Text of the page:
Rulers and Victims: The Russians in the Soviet Union
Many westerners used to call the Soviet Union "Russia." Russians too regarded it as their country, but that did not mean they were entirely happy with it. In the end, in fact, Russia actually destroyed the Soviet Union. How did this happen, and what kind of Russia emerged?
In this illuminating book, Geoffrey Hosking explores what the Soviet experience meant for Russians. One of the keys lies in messianism--the idea rooted in Russian Orthodoxy that the Russians were a "chosen people." The communists reshaped this notion into messianic socialism, in which the Soviet order would lead the world in a new direction. Neither vision, however, fit the "community spirit" of the Russian people, and the resulting clash defined the Soviet world.
Hosking analyzes how the Soviet state molded Russian identity, beginning with the impact of the Bolshevik Revolution and civil war. He discusses the severe dislocations resulting from collectivization and industrialization; the relationship between ethnic Russians and other Soviet peoples; the dramatic effects of World War II on ideas of homeland and patriotism; the separation of "Russian" and "Soviet" culture; leadership and the cult of personality; and the importance of technology in the Soviet world view.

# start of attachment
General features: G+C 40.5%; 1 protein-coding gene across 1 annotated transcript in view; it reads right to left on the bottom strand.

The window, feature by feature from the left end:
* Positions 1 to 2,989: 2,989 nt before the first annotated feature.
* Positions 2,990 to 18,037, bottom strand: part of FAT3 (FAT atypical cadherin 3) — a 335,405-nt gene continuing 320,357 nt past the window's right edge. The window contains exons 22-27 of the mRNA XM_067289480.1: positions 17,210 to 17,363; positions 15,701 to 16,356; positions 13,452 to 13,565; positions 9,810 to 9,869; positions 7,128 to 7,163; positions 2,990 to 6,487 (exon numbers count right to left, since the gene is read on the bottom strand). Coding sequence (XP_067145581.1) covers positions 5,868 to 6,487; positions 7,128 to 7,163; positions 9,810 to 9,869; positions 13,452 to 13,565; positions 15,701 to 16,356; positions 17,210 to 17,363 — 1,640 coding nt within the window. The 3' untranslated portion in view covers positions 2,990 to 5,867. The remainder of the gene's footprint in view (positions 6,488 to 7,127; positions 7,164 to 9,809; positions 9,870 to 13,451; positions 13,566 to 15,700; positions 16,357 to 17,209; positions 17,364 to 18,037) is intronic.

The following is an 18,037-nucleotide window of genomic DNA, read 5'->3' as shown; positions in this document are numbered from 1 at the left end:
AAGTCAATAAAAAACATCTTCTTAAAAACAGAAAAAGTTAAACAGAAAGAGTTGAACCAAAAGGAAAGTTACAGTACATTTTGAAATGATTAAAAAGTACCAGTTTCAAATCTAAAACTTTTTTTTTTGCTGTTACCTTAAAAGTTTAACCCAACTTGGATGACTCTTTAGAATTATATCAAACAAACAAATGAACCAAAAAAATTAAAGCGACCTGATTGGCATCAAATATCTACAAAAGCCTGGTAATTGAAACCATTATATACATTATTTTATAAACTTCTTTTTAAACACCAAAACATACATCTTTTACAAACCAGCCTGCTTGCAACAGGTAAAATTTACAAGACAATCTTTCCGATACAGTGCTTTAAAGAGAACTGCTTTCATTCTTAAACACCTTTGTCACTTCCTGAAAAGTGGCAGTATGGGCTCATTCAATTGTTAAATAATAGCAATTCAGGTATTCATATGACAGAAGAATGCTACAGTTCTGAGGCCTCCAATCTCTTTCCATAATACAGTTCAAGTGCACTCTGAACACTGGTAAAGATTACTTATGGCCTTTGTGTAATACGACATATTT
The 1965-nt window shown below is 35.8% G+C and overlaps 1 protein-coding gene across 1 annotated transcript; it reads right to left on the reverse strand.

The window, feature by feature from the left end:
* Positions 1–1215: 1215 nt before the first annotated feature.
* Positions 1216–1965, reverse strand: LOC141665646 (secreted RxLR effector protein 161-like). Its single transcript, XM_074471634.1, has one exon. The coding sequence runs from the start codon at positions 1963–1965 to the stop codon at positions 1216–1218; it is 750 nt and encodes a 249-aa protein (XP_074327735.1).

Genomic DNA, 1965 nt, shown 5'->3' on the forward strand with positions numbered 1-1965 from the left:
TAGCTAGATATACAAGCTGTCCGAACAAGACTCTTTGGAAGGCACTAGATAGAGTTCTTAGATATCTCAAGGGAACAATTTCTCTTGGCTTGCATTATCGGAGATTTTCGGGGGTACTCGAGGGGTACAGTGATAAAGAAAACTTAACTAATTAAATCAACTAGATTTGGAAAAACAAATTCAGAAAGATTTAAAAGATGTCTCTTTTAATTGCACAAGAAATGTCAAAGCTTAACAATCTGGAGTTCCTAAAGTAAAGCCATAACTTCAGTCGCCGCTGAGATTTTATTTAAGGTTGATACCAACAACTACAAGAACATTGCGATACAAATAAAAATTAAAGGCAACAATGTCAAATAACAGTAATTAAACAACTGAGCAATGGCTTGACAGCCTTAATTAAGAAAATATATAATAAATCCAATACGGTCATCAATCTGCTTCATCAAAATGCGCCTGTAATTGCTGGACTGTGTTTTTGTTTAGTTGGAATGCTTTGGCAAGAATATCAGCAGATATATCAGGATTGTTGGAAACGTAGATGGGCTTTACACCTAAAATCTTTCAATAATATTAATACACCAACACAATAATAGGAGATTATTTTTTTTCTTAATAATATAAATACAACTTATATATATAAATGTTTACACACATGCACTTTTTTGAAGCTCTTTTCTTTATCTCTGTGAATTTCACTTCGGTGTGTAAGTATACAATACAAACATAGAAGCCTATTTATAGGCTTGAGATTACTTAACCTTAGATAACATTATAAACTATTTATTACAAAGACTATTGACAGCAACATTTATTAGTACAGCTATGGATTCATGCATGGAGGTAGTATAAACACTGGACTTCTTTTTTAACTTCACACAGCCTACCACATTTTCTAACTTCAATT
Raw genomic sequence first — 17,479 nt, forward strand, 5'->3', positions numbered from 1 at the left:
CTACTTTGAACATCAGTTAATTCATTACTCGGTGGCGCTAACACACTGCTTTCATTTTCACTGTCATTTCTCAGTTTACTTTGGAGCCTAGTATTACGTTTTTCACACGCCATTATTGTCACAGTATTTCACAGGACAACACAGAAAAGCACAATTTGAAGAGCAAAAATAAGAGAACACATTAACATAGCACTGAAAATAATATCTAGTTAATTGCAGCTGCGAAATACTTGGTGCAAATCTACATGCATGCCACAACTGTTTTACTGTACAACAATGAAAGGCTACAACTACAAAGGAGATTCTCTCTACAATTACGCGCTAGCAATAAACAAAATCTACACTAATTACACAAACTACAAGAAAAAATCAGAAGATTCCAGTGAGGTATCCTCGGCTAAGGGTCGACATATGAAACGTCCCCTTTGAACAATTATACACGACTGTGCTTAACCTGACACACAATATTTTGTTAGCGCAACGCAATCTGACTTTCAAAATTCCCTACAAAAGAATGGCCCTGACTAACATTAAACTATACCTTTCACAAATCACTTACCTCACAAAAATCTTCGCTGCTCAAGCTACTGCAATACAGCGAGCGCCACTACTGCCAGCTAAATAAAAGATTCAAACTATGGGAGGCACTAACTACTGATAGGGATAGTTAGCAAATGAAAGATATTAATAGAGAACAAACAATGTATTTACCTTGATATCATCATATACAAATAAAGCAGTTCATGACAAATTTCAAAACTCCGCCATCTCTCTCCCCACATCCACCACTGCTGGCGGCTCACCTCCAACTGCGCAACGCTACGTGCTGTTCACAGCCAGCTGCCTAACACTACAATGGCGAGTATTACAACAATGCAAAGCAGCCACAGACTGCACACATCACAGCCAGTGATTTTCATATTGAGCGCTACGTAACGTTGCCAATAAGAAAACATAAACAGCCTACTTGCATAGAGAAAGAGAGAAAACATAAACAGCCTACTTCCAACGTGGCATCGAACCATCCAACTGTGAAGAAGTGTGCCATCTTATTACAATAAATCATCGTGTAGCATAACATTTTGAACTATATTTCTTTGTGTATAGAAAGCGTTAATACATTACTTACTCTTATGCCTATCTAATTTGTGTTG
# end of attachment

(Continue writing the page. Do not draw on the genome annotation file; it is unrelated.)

At the heart of this penetrating work is the fundamental question of what happens to a people who place their nationhood at the service of empire. There is no surer guide than Geoffrey Hosking to reveal the historical forces forging Russian identity in the post-communist world.
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Rulers and victims: the Russians in the Soviet UnionUser Review - Not Available - Book Verdict
Ethnic Russians occupied a unique place within the Soviet Union-as Hosking's title succinctly puts it, as both its "rulers and victims." Hosking (history, University Coll. London;Russia: People and ... Read full review
Marxism and the Crisis of Russian Messianism
The Effects of Revolution and Civil War
Soviet Nationality Policy and the Russians
Two Russias Collide
Projecting a New Russia
The Great Fatherland War
The Sweet and Bitter Fruits of Victory
The Relaunch of Utopia
The Rediscovery of Russia
The Return of Politics
An Unanticipated Creation The Russian Federation